The beauty (and power) of AdWords Scripts is that they don’t live in a vacuum but allow you to connect with a plethora of other useful services like Gmail, Spreadsheets, Drive, Analytics, and many more. You can really leverage these more sophisticated integrations to set your AdWords campaign apart from all of your competitors.
Automate Your Entire Campaign By Creating Ads From A Spreadsheet
One of the most popular scripts I’ve ever written maintains an AdWords campaign automatically from the data in a Google Sheet. Car dealers love this to make sure all their used car inventory is properly reflected in their ads and keywords. Someone at Google once told me that one of the more common labels in AdWords is ‘Optmyzr’ because that was the label we used to automatically add to the keywords this script created. Clearly the script was responsible for a lot of new keywords and since nobody at Google told me to stop doing this, I must assume they were pretty decent ones.
This type of script takes a bit longer to write for yourself so it’s usually worth investigating if a prebuilt solution can do the trick before re-inventing the wheel. So let me cover where to get started with prebuilt scripts next.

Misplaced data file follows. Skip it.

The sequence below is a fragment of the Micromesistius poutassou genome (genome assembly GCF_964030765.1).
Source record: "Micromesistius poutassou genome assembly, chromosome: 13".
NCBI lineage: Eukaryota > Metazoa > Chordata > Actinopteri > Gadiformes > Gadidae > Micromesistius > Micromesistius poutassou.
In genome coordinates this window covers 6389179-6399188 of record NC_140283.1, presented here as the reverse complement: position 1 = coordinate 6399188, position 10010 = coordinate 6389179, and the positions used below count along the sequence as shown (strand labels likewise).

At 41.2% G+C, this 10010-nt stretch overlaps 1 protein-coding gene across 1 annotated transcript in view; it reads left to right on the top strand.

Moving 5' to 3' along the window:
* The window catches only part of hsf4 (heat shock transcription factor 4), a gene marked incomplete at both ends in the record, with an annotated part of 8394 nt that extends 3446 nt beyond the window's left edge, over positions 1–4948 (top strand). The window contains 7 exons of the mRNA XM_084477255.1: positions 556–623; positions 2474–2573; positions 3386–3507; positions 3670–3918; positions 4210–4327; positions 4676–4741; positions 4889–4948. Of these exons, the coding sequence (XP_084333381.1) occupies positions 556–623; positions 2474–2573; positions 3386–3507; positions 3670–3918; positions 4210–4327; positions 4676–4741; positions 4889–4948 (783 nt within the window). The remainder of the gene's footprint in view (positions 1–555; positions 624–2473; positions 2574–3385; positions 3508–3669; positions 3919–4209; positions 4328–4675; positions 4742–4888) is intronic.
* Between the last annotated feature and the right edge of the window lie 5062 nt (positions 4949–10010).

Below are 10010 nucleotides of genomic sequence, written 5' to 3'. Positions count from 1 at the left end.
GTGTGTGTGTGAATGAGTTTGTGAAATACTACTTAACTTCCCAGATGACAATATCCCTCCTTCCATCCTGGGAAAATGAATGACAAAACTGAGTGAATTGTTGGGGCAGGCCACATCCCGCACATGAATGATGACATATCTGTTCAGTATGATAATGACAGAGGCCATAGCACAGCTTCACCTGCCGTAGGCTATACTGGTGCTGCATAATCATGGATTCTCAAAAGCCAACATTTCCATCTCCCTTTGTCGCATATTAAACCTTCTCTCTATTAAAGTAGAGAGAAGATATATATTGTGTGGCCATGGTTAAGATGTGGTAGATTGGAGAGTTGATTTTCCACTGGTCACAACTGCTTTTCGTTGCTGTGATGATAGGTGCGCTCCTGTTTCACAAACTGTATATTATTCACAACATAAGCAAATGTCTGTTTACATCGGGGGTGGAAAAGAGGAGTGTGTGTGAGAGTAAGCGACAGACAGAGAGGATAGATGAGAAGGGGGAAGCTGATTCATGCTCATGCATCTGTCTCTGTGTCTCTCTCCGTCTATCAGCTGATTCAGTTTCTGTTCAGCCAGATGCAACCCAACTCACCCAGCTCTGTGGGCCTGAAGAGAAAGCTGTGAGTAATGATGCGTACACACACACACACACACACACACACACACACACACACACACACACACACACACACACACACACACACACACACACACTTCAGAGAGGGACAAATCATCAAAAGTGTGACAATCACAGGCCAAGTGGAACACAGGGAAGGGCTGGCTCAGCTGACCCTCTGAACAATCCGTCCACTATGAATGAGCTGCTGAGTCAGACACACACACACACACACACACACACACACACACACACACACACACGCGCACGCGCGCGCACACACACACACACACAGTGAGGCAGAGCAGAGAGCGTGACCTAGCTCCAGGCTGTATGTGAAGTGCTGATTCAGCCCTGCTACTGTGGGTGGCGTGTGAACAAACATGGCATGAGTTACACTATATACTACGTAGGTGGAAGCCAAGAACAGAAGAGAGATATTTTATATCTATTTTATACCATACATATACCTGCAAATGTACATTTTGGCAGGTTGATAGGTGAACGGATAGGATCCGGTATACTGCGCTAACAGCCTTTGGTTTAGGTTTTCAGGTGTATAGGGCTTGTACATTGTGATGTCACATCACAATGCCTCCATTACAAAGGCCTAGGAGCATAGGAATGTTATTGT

Where To Find Prebuilt AdWords Scripts
Before you can get hooked on Scripts, you have to get started with your first one and that may seem daunting when you’re not a programmer. So what’s the easiest way to begin? It’s to find a script you think does something cool and copy-and-paste it right into your own account. Remember you can always run a script in preview mode so it won’t make any changes to your account until you give it permission.
Optmyzr provides prebuilt scripts that require zero coding ability through our Enhanced Scripts™ interface but most are not free so here are a few places to find good free scripts:
This is the official home of AdWords Scripts from Google and it includes some pretty sophisticated fully functional solutions like the account anomaly detector and the bid by weather script. See all their prebuilt scripts.
This is probably the most popular resource for free AW Scripts on the web. In addition to fully functional scripts, the blog’s author Russ Savage also covers some coding best practices and advanced tricks. Some of the more popular scripts on his site will pause keywords with no impressions and identify broken landing pages. See all their scripts.
RankHammer’s List Of Free Scripts
Steve Hammer is a frequent co-panelist of mine on Scripts sessions and he and his team have compiled a list of free scripts in a Google Spreadsheet.
AdWords Scripts can save a ton of time managing PPC accounts. They allow marketers to focus on being creative while the machines handle the boring repetitive tasks that we know we need to do to keep accounts healthy. Because they free up time to think more strategically, Scripts can be a key factor in determining an account’s success.